Business leaders call for coordinated campaign to boost footfall in the capital

By James McAllister

- Last updated on GMT

Business leaders call for coordinated campaign to support hospitality and tourism in London return to offices

Related tags Coronavirus London ukhospitality

Hospitality business leaders operating in London have warned that the sector is at 'real risk of failure' unless there is a coordinated campaign to encourage tourists and office workers back.

In a letter sent to both Prime Minister Boris Johnson and Mayor of London Sadiq Khan, the businesses demand the two leaders to put politics aside and deliver a coordinated campaign to support businesses reliant in these income streams and help save potentially tens of thousands of jobs.

It says that though the Eat Out to Help Out scheme has brought welcome relief to many more businesses in outer London and beyond, there is 'a growing disparity' between central London and the rest of the UK.

The letter claims that while hospitality businesses in other parts of the UK are now taking above 70% of their pre coronavirus revenue, in London business has been 'decimated', with some 'struggling to hit double figures in comparable trading levels'.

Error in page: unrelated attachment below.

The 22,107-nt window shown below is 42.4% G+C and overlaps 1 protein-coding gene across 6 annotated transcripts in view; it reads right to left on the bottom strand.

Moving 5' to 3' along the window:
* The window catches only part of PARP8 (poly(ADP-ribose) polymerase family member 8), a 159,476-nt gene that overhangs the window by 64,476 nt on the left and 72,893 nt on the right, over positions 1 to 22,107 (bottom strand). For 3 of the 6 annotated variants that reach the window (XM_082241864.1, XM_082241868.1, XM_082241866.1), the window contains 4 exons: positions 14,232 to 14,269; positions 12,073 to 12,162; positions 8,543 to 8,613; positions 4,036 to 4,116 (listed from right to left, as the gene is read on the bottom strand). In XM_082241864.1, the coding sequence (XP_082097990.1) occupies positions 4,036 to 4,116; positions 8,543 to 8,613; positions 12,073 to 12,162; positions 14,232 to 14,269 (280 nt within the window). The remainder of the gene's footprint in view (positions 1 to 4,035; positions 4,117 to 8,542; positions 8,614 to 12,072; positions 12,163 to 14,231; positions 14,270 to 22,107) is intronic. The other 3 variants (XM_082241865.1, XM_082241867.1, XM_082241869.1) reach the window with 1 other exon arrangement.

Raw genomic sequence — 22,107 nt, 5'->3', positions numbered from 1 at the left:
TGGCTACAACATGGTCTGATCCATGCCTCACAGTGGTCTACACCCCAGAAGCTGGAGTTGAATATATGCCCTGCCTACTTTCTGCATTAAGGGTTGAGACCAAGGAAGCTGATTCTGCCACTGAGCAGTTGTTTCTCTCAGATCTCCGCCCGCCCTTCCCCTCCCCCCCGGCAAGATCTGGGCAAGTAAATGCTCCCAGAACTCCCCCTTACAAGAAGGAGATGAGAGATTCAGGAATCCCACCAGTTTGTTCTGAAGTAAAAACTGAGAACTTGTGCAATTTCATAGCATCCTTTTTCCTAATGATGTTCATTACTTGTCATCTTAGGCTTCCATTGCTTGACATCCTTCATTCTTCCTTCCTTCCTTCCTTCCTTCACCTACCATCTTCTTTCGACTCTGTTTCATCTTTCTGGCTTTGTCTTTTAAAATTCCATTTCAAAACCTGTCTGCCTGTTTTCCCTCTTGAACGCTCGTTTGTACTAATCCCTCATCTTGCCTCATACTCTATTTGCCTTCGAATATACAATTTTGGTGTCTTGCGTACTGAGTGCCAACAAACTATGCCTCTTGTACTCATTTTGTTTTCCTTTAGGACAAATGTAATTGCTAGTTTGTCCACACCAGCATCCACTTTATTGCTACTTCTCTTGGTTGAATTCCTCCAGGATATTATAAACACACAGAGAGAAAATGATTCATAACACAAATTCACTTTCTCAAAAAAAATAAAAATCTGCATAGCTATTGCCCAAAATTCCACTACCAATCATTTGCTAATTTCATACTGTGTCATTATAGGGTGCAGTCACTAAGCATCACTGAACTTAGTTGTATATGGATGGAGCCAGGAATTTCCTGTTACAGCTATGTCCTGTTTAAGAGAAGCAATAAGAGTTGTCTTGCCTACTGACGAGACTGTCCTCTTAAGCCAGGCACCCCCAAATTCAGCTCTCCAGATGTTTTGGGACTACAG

It cites a recent forecast by Visit Britain for inbound tourism to the UK in 2020, which predicts a decline of 73% in visits to 11m and a decline of 79% in spending from nearly £30bn to £6bn.

More than 90 business leaders from across the hospitality and tourism sector including Azzurri CEO Steve Holmes, PizzaExpress managing director Zoe Bowley, and UKHospitality chief executive Kate Nicholls have signed the letter, which calls on the Government and City Hall to collaborate on a campaign that delivers a 'strong and desperately needed message that London is open for Londoners, commuters and leisure visitors'.

“London needs its workers and tourism to survive," says Nicholls.

"Unless action is taken to get people back into the city, hospitality and tourism businesses, retail, leisure and supply chain businesses, which combine to provide 20% of all employment in London, will be ruined. 

“This goes beyond politics.

"There must be a joined-up plan from both the Government in Westminster and the Mayor’s Office to get London back up and running again.

"Otherwise, we will see widespread job losses and the destruction of years of progress in establishing London as one of the world’s leading cities for commerce and tourism.”

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